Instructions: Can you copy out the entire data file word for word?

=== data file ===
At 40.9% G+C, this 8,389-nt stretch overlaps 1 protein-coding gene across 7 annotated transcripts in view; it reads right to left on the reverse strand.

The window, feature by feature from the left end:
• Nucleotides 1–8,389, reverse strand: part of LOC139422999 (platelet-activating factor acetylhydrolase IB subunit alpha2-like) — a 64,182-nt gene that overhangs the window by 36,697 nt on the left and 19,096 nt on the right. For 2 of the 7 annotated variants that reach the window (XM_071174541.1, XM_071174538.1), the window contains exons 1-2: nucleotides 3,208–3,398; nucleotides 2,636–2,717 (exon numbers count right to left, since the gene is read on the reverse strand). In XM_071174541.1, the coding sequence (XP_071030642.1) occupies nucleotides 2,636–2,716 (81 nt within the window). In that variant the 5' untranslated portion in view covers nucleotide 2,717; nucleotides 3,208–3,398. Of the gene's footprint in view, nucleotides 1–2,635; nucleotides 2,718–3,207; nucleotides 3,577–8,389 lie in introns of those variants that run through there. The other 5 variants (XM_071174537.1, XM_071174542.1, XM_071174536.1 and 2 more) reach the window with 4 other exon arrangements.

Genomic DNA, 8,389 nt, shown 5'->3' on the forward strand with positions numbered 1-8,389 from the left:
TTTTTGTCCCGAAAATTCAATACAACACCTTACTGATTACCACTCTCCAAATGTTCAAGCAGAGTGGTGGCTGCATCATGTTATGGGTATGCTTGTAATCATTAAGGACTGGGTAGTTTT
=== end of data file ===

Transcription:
At 40.9% G+C, this 8,389-nt stretch overlaps 1 protein-coding gene across 7 annotated transcripts in view; it reads right to left on the reverse strand.

The window, feature by feature from the left end:
• Nucleotides 1–8,389, reverse strand: part of LOC139422999 (platelet-activating factor acetylhydrolase IB subunit alpha2-like) — a 64,182-nt gene that overhangs the window by 36,697 nt on the left and 19,096 nt on the right. For 2 of the 7 annotated variants that reach the window (XM_071174541.1, XM_071174538.1), the window contains exons 1-2: nucleotides 3,208–3,398; nucleotides 2,636–2,717 (exon numbers count right to left, since the gene is read on the reverse strand). In XM_071174541.1, the coding sequence (XP_071030642.1) occupies nucleotides 2,636–2,716 (81 nt within the window). In that variant the 5' untranslated portion in view covers nucleotide 2,717; nucleotides 3,208–3,398. Of the gene's footprint in view, nucleotides 1–2,635; nucleotides 2,718–3,207; nucleotides 3,577–8,389 lie in introns of those variants that run through there. The other 5 variants (XM_071174537.1, XM_071174542.1, XM_071174536.1 and 2 more) reach the window with 4 other exon arrangements.

Genomic DNA, 8,389 nt, shown 5'->3' on the forward strand with positions numbered 1-8,389 from the left:
TTTTTGTCCCGAAAATTCAATACAACACCTTACTGATTACCACTCTCCAAATGTTCAAGCAGAGTGGTGGCTGCATCATGTTATGGGTATGCTTGTAATCATTAAGGACTGGGTAGTTTT